In the first of a Provost’s Lecture series  in response to the magnitude 9.0 earthquake that devastated Japan earlier this month, Stony Brook’s Department of Geosciences, Dan Davis, addressed a large audience about the earthquake in Japan: what happened and why?
There was quite a large turnout for the first of three installments, which was held in Javits Lecture Center. There was not enough seating available for everyone who attended; though, demonstrating an enthusiastic and genuine interest for what is occurring in Japan.
Davis, whose research focuses on the mechanics of convergent plate boundaries, explained the technical features that contributed to the disaster in Japan.
“Over the past couple of weeks the whole world has watched in concern, as Japan is struggling to cope with a linked set of crises, originating from a magnitude nine earthquake on March 11 off shore of Northern Honshu,” Davis said. “The problems facing Japan today are a combination of effects of that earthquake, followed by the resulting tsunami, followed by the nuclear crisis created by both the shaking and the flooding.”
He labeled this crisis as a “triad of misery.”
“It seems like a bit of an odd combination but fire is commonly associated with earthquakes and also with tsunamis,” Davis explained, demonstrating that “shaking often breaks down or breaks up gas lines and a lot of the time, start fires. We see unimaginable destruction that happens when a powerful earthquake is followed by a tsunami… as well as the debris  from the intense seismic shaking that proceeded it by a matter of minutes,” he said.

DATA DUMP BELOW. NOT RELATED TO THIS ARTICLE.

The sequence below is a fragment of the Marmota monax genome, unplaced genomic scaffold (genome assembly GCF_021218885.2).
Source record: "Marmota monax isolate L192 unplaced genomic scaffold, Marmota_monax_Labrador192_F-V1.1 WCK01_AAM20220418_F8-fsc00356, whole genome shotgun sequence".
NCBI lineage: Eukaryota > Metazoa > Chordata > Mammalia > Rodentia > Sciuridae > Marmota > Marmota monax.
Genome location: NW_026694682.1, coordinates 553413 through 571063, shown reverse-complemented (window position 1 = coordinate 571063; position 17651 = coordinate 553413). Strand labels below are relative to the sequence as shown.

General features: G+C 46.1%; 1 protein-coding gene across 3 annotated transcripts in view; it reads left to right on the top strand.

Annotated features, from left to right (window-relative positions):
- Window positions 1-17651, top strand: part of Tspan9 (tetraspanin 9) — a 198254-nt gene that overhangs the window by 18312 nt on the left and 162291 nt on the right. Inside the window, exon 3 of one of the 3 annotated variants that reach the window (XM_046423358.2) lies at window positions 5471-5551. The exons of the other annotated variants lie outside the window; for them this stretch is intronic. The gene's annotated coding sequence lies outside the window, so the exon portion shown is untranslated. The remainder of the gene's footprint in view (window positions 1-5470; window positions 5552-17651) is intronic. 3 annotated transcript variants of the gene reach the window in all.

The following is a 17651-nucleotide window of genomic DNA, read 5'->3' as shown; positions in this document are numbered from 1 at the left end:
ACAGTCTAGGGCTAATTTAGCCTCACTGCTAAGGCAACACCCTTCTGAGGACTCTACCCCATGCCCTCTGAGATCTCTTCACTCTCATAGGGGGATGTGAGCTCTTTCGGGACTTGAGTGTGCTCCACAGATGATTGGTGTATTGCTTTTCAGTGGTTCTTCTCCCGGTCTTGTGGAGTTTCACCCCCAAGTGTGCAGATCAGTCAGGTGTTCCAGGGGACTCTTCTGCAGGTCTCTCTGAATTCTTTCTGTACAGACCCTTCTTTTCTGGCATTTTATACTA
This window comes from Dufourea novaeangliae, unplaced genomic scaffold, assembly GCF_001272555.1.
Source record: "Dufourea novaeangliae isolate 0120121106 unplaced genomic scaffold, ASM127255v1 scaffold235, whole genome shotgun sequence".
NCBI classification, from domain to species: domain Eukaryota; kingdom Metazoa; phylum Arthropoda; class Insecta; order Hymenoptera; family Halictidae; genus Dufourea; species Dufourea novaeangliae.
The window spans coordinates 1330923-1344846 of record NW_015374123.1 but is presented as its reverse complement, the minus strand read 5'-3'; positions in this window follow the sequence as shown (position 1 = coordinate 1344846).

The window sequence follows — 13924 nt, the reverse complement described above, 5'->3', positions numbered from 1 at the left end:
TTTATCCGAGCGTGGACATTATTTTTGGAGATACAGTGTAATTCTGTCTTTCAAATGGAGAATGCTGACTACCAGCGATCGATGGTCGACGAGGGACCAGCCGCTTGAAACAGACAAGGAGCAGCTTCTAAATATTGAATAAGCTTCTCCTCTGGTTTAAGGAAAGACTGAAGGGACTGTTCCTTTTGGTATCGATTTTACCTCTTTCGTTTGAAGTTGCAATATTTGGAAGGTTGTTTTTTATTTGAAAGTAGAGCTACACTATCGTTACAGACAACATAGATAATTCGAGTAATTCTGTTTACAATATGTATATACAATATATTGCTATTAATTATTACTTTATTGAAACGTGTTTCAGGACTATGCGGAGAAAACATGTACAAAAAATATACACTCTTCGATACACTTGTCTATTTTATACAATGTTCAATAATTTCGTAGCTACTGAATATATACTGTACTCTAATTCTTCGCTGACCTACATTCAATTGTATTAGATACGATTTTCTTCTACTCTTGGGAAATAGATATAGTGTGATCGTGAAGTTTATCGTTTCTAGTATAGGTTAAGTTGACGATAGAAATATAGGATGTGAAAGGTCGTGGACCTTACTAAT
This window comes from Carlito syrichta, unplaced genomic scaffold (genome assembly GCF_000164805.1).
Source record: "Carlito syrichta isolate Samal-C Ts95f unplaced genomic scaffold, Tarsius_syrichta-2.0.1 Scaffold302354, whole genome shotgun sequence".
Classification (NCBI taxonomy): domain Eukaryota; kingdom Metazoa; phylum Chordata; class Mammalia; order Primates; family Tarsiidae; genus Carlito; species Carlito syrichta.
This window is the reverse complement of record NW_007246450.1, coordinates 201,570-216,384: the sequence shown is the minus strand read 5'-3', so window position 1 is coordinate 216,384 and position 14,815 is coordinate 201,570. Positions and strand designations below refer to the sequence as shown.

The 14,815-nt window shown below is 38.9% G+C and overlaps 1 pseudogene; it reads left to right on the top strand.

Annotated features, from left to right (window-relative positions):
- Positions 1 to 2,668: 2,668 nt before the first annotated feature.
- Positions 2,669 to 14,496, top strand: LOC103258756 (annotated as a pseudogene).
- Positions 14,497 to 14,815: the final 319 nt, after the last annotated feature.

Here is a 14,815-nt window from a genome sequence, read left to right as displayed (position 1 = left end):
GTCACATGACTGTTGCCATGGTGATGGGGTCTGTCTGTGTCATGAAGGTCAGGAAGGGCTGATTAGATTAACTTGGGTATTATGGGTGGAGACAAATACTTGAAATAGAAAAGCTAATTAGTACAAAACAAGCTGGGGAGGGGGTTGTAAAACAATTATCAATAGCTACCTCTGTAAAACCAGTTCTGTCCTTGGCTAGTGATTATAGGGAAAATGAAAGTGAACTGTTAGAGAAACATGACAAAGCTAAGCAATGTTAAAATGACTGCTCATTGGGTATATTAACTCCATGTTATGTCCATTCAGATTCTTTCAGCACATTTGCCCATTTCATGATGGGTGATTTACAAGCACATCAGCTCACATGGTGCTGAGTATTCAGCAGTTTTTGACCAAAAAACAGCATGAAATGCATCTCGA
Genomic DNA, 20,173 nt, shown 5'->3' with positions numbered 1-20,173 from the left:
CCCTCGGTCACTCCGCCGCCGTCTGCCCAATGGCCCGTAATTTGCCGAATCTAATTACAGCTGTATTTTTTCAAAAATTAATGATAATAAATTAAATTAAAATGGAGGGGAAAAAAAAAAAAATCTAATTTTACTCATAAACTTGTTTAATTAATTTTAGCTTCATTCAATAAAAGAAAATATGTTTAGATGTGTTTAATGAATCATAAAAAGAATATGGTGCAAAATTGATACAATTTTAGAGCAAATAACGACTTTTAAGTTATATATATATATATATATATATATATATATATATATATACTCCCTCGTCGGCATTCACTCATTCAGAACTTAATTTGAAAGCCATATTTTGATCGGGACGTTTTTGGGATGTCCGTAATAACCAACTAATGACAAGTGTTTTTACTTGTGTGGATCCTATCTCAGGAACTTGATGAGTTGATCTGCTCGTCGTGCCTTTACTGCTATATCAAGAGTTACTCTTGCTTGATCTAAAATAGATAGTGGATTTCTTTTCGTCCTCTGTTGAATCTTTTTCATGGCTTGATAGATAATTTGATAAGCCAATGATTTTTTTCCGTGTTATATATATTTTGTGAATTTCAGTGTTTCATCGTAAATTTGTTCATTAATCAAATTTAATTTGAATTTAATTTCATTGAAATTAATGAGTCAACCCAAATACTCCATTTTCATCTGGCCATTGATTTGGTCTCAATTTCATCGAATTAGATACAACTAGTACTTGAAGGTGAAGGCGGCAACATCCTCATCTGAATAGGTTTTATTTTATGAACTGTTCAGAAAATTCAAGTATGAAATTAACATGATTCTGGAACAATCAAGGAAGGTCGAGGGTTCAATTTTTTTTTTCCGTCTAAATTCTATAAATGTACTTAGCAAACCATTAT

Davis stressed that in order to understand the disaster, “we need to go back to a geological basis” which included understanding of “deforming but relatively rigid plates.”
He explained that these plates are continuously moving, “every year we’re getting about an inch further away from Europe, as the Atlantic Ocean expands” however, “since the Atlantic ocean is expanding, then there has to be contractions somewhere else.”
“Where you have some of the denser type of crust… coming in with the less dense type of crust… then that denser crust is shoved down into the magnet, it sinks down in a process we call subduction, that is what is happening today in Japan,” Davis said.
This is contributed to by other external factors, as Davis explained, “the crust of the Pacific and Philippine sea plates is subducting about eight centimeters per year beneath Japan; it’s also what’s happening around much of the Pacific.” Davis said.  “All of these are places where this great process of subduction introduces the biggest kind of earthquake.”
“Japan is in an extraordinary spot with the merging of four different major plates, pretty much unique in the world,” explained Davis. He also noted “Our tsunami risk in the New York Long Island area, while not as immediate as around the Pacific, may be greater than what most people think.”
This will be the topic expressed in next week’s Provost’s Lecture by Malcolm Bowman, a professor of physical oceanography and distinguished service professor at Stony Brook’s School of Marine and Atmospheric Sciences, though Davis insisted “we’re at far less risk than Japan or the American West Coast.”


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